Most of the recurrent oncogenic MYD88 mutations3,28 map to the core of the TIR domain, adjacent to the functionally important BB loop, to the conserved box 3, or to the surface of the TIR domain. (See Figure 1A and supplemental Table 2 for a list of all mutants.) First, we assessed the activation potential of lymphoma-associated MyD88 mutants for the signaling pathways emanating from MyD88.1 Figure 1B shows activation of the NF-κB signaling pathway, compared with WT MyD88 constructs, which was increased upon the expression of point mutations corresponding to oncogenic mutations introduced into full-length MyD88 constructs, in line with overexpression studies in B-cell lines.3 Oncogenic mutations also led to increased IRF-dependent IFN-β promoter activation (data not shown). Interestingly, significantly higher NF-κB activation for MyD88 mutants was seen despite lower expression levels of mutants (Figure 1C).
We suspected that increased activity of MyD88 lymphoma-associated mutants is a consequence of conformational changes within the MyD88 TIR domain. Although the overexpressed MyD88 recruits IRAK1/2 and IRAK4 through heterotypic DD interaction and activates the NF-κB signaling pathway, the WT TIR domain alone does not participate in interactions with IRAK kinases.29 If the mutations disrupted the fold of the TIR domain, then these TIR domains should not be able to interact with other TIR-domain–containing proteins. An isolated WT TIR domain of MyD88 even inhibits activation of NF-κB.6 However, all MyD88 TIR-domain–only constructs except T294P were constitutively active, whereas the WT TIR domain was inactive (Figure 1D). This effect was not a result of elevated expression (Figure 1E) because the protein amount of most mutants was actually rather low compared with WT (eg, L265P), which confirms correct folding and a TIR-intrinsic hyperactive potential for lymphoma-associated mutants. Mutants located in the hydrophobic core and BB loop of the TIR domain exhibited the highest activation. Tethered MyD88 WT TIR domains exhibit inhibition of TLR signaling at low expression levels but constitutive activity at higher expression levels.22 We observed the similar dose-dependent response for lymphoma-associated MyD88 TIR-only constructs, namely inhibition of TLR4 signaling upon LPS stimulation at lower expression and increased activation at higher expression levels for the M232T, L265P, and V217F lymphoma-associated mutant (Figure 1F). Thus, lymphoma-associated TIR-domain mutants display a phenotype similar to that of a forced dimer of WT TIR domains, suggesting that a di/oligomeric MyD88 TIR-domain platform is a prerequisite for the constitutive activation.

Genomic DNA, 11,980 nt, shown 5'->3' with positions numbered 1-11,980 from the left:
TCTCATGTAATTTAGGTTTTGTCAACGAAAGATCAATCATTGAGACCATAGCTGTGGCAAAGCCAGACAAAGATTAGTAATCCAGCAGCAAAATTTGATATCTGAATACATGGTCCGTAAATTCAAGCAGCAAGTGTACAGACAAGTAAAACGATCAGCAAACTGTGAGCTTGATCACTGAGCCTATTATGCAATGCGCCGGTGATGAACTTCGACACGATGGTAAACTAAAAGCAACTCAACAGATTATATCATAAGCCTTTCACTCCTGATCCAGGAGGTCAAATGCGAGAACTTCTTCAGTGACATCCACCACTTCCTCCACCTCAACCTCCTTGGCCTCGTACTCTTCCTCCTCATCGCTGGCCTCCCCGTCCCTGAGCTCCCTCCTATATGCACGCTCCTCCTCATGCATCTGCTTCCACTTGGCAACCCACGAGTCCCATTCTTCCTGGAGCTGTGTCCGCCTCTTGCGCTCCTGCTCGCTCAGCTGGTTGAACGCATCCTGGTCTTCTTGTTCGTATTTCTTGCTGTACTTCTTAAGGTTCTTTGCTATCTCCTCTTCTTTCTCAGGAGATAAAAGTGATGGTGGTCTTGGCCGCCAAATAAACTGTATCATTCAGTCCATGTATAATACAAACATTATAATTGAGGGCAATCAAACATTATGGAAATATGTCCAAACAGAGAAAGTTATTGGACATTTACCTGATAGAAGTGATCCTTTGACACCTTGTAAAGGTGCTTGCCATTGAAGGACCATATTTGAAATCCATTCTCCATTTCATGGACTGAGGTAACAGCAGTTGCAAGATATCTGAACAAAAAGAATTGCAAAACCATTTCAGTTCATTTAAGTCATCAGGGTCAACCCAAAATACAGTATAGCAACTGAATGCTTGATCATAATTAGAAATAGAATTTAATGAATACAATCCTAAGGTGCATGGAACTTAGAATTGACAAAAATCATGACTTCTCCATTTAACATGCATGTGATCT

The constitutive activity of TIR domains of lymphoma-associated mutants depends on TIR oligomerization and may involve WT MyD88